To contact us:
[Here we continue a reprint of a small portion of Joseph Caryl’s study in Job. Mr. Caryl wrote twelve volumes on the book of Job. His study is a great example of how deep one can dig into the truths of the Bible.]
Job 1:2 – Job’s Family, by Joseph Caryl
2There were born unto him seven sons and three daughters.
This verse contains the first part of Job’s outward happiness; the blessings of children. Concerning whom we have three things offered. 1. Their number ten. 2. The distinction of sexes (sons and daughters). 3. Their mutual love and concord.
There is little in the words that needs explication, therefore where the Scripture is plain and clear, I will not spend time.
There were born unto him.
His children were not born against him, but born unto him, given as comforts and blessings to him.
Seven sons and three daughters. The number seven and the number three, are numbers of perfection. Some trouble themselves much about them, but I will not stay upon numbers.
1. Children are blessings of the Lord.
They are put here as a part of his inheritance. “Children are an heritage of the Lord, and the fruit of the womb is his reward” (Psalm 127:13). They are special blessing. Children (as it is observed) are a resemblance of our immortality, because a man revives again, lives anew (as it were) in every child: he is born again (in a civil sense) when others are born unto him. There be some who account their children but bills of charges, but God puts them upon the account of our mercies; how holily and piously speaks Jacob concerning his children. “These are the children which God has graciously given thy servant” (Genesis 33:5).
2. Observe this, Children as they are blessings and great blessings, so they are greater blessings than any outward thing else whatsoever.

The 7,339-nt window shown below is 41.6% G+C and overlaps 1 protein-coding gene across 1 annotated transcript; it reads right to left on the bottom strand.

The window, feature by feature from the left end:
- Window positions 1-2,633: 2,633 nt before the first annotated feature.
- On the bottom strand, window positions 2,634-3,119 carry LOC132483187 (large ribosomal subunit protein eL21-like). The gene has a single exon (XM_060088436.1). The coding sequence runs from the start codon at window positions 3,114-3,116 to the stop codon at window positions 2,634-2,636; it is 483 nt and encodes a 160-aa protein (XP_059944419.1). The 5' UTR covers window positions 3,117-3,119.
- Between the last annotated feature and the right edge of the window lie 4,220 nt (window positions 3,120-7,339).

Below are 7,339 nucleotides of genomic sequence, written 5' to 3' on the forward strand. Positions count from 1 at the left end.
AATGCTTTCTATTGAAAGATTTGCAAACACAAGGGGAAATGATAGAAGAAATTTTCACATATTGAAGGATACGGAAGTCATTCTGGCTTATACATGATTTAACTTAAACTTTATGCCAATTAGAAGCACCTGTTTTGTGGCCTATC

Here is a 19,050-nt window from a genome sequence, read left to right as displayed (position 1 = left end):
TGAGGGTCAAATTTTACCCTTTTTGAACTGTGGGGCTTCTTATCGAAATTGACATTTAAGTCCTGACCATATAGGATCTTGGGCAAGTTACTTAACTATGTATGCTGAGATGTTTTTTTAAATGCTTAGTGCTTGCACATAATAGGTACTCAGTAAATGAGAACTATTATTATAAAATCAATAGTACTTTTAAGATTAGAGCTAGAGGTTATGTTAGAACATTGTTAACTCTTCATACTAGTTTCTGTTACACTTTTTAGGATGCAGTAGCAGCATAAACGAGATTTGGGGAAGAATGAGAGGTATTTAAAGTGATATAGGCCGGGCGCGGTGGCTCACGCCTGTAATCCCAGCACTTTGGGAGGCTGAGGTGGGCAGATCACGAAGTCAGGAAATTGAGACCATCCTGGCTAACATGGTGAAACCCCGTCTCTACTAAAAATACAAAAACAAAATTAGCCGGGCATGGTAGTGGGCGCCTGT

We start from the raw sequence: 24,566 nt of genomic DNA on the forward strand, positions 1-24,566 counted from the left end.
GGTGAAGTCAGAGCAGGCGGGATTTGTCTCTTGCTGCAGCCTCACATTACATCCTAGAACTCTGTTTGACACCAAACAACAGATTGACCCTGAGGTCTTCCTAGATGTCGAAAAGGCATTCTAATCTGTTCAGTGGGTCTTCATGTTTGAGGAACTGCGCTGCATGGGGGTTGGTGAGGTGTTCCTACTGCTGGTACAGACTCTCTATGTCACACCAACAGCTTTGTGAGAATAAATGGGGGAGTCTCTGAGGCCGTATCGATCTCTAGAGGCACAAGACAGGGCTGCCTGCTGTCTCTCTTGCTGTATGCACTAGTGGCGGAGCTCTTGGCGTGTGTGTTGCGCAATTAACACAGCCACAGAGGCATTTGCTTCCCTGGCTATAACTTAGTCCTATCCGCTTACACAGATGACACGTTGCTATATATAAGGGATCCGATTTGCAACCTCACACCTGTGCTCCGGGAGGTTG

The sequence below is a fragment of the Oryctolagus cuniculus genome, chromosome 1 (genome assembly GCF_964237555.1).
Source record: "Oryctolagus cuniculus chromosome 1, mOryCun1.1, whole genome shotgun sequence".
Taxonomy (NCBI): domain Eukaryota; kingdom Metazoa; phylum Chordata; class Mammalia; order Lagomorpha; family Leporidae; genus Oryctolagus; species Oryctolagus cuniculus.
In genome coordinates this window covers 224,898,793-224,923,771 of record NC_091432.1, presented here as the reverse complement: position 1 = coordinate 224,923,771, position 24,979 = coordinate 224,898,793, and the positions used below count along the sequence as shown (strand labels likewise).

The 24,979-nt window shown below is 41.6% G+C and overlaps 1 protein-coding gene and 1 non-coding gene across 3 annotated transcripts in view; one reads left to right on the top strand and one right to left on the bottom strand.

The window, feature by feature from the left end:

When a description is made of goods, the best is put first. First, his spiritual blessings are set down, then comes his outward; now children are put in the very next degree to his graces. What our Savior Christ says of a man’s soul, may be said of children; “What shall a man give in exchange for his soul?” (Matt 16:26). It is true, which is spoken there of a man’s own soul, that it is more to himself than the world, but it is a truth here too, if one have a soul given him (and to have a child is to have a soul bestowed upon us) for the present it is more than to have the whole world bestowed on him. A whole world of riches is not so good, not such goods, as one child: therefore children are put in the first place, as his choosiest and chiefest outward blessings.
Then from the number of his children, he had many children, he had 7 sons and 3 daughters. Observe,
3. To have many children is a great blessing, and the more children the greater the blessing.
Some think themselves blessed, if they may have one or two children; one to inherit their estates, one or two to delight themselves in, to play with, or to bear their name; but if they come to a number, to a great number, then they think themselves exceedingly burdened, then they are troubles. When God casts up the estate of a blessed man in outward things, He says not only that he has a child, that he is not barren, but that he has many children, that he has his quiver full of such arrows, as the expression is, and that is made the blessedness of a man there, “Happy is the man that has his quiver full of them” (Ps. 127:5), that has many such arrows, such are children of the youth. There are some rich and covetous men, that are in this point beyond others rich in folly. You shall hear them pride themselves, that they have no children, or but few; this they conceive sets them off in the opinion of the world for the richer men, whereas one child is more riches then all the things that are in the world. And we know, it is an ordinary thing (though indeed it is a very sinful thing) to say, it is true such an one is a rich man, he has a fair estate, but he has a great charge, a great many children, as if that did take off from his riches, or make him less happy: as if he were the poorer, because he has a larger share of that ancient first blessing upon man, “Be fruitful and multiply and replenish the Earth” (Gen. 1:28).